Archive for January 13th, 2010
Fantasy has made in-roads into science-fiction, though they always shared a fan base. Still, it’s great to read what used to be hard-core science-fiction: take where we are today, in terms of technology and social trends (including business and government), and extrapolate those into the near- and mid-term future. And that is exactly what Daniel Suarez has done with Daemon and its sequel Freedom(TM).
If you like science-fiction at all, or
if you follow technology at all, or
if you follow politics and/or business at all,
then you owe it to yourself to read these books. Soon, before the events actually start happening.
UPDATE: Freedom(TM) is the conclusion: it’s a two-part novel with Daemon the first part, Freedom(TM) the second. Don’t miss it.
I’m plugging away at my Spanish learning, and I’ve found a couple of books to be useful—and both are written by polyglots.
The first is Language is Music: Over 70 Fun and Easy Tips to Learn Foreign Languages. I got this as an eBook, and the tips are indeed useful. The emphasis is on listening to the language you’re learning as music: learn the tonal patterns, the rhythm, the flow of the language. The author, Susanna Zaraysky, uses the example of native speakers of Vietnamese, a language in which each syllable is spoken as a word. When a native Vietnamese speaker learns English without learning the "English melody"—the rhythm and tones of English—the staccato delivery makes his speech difficult for a native English speaker to understand. Thus Zaraysky strongly recommends listening to the language from the very beginning: songs, movies, audiobooks, native speakers, radio or TV programs: whatever is handy. Listen to the language at length, until you absorb its tonality, rhythm, and sound.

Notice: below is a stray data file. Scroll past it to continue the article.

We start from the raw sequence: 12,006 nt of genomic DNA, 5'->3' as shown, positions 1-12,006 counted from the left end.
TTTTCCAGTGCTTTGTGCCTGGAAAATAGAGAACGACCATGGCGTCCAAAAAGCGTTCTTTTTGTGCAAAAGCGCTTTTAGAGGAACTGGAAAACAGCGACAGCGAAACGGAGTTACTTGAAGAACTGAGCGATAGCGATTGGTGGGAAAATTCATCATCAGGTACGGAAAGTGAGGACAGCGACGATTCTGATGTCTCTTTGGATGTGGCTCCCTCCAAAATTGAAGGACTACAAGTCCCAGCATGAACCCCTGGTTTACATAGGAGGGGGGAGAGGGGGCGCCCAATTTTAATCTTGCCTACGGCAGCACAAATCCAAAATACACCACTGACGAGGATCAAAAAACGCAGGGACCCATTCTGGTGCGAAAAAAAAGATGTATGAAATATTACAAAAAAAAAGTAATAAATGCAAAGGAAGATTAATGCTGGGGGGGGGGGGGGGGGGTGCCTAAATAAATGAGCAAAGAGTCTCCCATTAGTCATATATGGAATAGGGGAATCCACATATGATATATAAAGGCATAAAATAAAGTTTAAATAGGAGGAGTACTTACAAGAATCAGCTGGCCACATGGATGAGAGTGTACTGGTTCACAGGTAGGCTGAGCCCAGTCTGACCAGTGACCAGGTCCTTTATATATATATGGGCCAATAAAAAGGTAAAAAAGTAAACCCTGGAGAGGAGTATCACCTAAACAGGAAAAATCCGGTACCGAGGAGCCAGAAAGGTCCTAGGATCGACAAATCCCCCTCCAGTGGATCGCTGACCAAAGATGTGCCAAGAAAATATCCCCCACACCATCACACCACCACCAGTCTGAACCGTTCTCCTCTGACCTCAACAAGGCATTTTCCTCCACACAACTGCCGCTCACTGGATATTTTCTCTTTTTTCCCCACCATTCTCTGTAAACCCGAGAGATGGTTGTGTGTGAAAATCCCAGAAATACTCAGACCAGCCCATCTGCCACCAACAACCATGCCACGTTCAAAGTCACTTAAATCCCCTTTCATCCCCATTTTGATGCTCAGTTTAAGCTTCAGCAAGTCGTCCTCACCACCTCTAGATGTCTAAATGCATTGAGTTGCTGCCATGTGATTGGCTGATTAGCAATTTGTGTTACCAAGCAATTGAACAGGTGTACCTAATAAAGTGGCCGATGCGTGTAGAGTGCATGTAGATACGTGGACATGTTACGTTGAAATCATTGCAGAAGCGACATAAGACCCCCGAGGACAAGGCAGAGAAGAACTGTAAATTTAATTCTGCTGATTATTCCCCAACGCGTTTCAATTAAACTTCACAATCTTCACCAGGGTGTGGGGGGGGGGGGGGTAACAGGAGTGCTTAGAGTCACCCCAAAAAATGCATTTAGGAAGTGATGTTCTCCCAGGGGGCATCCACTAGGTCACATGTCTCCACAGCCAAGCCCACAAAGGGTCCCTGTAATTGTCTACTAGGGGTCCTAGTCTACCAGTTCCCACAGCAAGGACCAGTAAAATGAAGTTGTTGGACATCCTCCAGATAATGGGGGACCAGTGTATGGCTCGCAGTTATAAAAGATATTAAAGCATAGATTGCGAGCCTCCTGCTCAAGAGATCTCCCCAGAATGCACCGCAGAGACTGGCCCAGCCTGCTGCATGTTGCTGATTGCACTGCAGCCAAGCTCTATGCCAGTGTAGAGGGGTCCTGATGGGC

Zaraysky studied ten languages (English, Russian, French, Spanish, Italian, Portuguese, Serbo-Croatian, Hebrew, Arabic, and Hungarian) and still speaks seven of them.
On the whole, I have found her book (with 70 tips in all) to be helpful in moving my learning along.
Another polyglot, Kató Lomb, started learning other languages as an adult. A translator and one of the first simultaneous interpreters in the world, Lomb worked in 16 languages for state and business concerns in her native Hungary. Polyglot: How I Learn Languages, first published in 1970, is a collection of anecdotes and reflections on language learning. Because Dr. Lomb learned her languages as an adult, after getting a PhD in chemistry, the methods she used will be of particular interest to adult learners who want to master a foreign language.
Both books are quite valuable for adult language learners.
As if erectile dysfunction wasn’t bad enough, now BPA is implicated in heart disease. Rachel Ehrenberg in Science News:
A previously reported link between exposure to the plastics chemical bisphenol A and heart disease stands, reports a new study published online January 12 in PLoS ONE.
Added to previous work, the finding provides a third prong of evidence implicating the chemical in cardiovascular and metabolic problems, notes Richard Stahlhut of the Center for Reproductive Epidemiology at the University of Rochester in New York. “It’s becoming a coherent picture that really does fit together,” says Stahlhut, who was not involved in the research. “If these all connect, we really do have a problem.”
Researchers analyzed data from the 2005–2006 National Health and Nutrition Examination Survey, or NHANES, conducted by the U.S. Centers for Disease Control and Prevention. NHANES uses physical examinations, clinical and lab tests, and personal interviews to get a snapshot of the health and nutritional status of the U.S. population. The new analysis of 2005–2006 data reveals an association between concentrations of bisphenol A in urine and risk of cardiovascular disease, a link also detected in the 2003–2004 NHANES data.
“We now have two completely separate samples with completely different people,” says study coauthor David Melzer, an epidemiologist at the Peninsula Medical School in Exeter, England. The new work shows that the previous finding of a link “wasn’t a blip,” Melzer says. “It does need to be investigated.”
Human exposure to bisphenol A is widespread. The chemical is a building block of polycarbonate plastics and is common in the epoxy linings of canned food. It also mimics estrogen. Numerous studies have found that BPA interferes with development and function in a range of tissues.
The NHANES link to cardiovascular disease is a third line of evidence implicating the chemical in …
I like the recursion. Take a look if you like that sort of thing.